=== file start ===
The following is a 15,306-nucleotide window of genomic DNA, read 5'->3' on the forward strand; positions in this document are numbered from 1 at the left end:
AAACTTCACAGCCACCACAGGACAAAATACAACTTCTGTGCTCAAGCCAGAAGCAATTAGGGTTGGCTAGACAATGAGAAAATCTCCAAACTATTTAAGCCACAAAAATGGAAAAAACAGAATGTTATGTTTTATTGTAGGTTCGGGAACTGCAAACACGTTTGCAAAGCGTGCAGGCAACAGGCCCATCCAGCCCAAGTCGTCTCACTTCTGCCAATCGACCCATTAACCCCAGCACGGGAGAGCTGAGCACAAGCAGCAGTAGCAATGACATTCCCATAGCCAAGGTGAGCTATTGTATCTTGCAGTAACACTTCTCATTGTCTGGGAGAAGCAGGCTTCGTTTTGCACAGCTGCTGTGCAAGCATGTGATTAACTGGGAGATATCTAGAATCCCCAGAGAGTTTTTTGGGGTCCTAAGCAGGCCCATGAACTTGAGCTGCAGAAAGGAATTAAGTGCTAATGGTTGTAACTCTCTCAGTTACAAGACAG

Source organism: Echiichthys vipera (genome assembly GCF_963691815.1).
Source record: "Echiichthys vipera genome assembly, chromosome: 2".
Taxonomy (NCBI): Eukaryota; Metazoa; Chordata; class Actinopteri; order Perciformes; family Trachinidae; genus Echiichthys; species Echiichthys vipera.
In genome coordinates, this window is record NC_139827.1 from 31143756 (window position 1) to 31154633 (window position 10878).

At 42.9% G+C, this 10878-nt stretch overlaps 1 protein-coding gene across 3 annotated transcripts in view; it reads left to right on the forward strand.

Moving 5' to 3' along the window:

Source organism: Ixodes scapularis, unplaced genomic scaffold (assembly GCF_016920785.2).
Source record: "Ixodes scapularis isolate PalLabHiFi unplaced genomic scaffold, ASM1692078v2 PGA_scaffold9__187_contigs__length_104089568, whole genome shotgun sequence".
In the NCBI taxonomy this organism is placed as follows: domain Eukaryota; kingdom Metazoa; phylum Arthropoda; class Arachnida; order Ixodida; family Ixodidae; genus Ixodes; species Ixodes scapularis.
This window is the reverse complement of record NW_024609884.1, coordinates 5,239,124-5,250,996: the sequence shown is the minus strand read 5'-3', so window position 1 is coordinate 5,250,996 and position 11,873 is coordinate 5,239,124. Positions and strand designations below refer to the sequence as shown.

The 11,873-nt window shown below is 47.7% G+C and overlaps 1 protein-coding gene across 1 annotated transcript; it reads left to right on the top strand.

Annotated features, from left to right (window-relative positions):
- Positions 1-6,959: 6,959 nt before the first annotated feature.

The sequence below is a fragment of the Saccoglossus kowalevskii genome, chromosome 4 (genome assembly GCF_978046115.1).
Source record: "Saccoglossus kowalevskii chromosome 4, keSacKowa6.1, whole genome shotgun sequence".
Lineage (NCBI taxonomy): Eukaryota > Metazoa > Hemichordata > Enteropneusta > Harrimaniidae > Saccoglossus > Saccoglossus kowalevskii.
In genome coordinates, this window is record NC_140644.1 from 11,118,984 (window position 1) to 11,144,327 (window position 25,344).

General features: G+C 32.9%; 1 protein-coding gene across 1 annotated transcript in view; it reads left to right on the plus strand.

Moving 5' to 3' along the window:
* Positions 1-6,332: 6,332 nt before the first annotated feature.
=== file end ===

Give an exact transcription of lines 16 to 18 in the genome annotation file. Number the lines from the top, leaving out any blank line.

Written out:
The sequence below is a fragment of the Saccoglossus kowalevskii genome, chromosome 4 (genome assembly GCF_978046115.1).
Source record: "Saccoglossus kowalevskii chromosome 4, keSacKowa6.1, whole genome shotgun sequence".
Lineage (NCBI taxonomy): Eukaryota > Metazoa > Hemichordata > Enteropneusta > Harrimaniidae > Saccoglossus > Saccoglossus kowalevskii.